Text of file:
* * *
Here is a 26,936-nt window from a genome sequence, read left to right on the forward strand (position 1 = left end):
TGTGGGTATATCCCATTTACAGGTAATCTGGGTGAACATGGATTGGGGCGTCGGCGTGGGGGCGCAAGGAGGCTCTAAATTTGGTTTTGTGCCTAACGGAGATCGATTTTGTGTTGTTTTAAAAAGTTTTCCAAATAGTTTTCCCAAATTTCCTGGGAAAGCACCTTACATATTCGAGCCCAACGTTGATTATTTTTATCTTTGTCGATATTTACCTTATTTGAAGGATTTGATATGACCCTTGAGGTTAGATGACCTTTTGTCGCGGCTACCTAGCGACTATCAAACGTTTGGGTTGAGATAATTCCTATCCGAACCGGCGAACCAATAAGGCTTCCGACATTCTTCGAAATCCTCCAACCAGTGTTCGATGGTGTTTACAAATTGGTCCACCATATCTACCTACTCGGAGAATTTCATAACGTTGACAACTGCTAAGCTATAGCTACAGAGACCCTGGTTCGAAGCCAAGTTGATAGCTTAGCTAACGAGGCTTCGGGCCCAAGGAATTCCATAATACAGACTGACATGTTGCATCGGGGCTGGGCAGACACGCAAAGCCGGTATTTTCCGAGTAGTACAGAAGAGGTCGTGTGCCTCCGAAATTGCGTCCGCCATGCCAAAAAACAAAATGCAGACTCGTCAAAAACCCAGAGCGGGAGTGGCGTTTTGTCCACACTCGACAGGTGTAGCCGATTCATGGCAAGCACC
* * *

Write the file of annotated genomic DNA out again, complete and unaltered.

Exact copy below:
Here is a 26,936-nt window from a genome sequence, read left to right on the forward strand (position 1 = left end):
TGTGGGTATATCCCATTTACAGGTAATCTGGGTGAACATGGATTGGGGCGTCGGCGTGGGGGCGCAAGGAGGCTCTAAATTTGGTTTTGTGCCTAACGGAGATCGATTTTGTGTTGTTTTAAAAAGTTTTCCAAATAGTTTTCCCAAATTTCCTGGGAAAGCACCTTACATATTCGAGCCCAACGTTGATTATTTTTATCTTTGTCGATATTTACCTTATTTGAAGGATTTGATATGACCCTTGAGGTTAGATGACCTTTTGTCGCGGCTACCTAGCGACTATCAAACGTTTGGGTTGAGATAATTCCTATCCGAACCGGCGAACCAATAAGGCTTCCGACATTCTTCGAAATCCTCCAACCAGTGTTCGATGGTGTTTACAAATTGGTCCACCATATCTACCTACTCGGAGAATTTCATAACGTTGACAACTGCTAAGCTATAGCTACAGAGACCCTGGTTCGAAGCCAAGTTGATAGCTTAGCTAACGAGGCTTCGGGCCCAAGGAATTCCATAATACAGACTGACATGTTGCATCGGGGCTGGGCAGACACGCAAAGCCGGTATTTTCCGAGTAGTACAGAAGAGGTCGTGTGCCTCCGAAATTGCGTCCGCCATGCCAAAAAACAAAATGCAGACTCGTCAAAAACCCAGAGCGGGAGTGGCGTTTTGTCCACACTCGACAGGTGTAGCCGATTCATGGCAAGCACC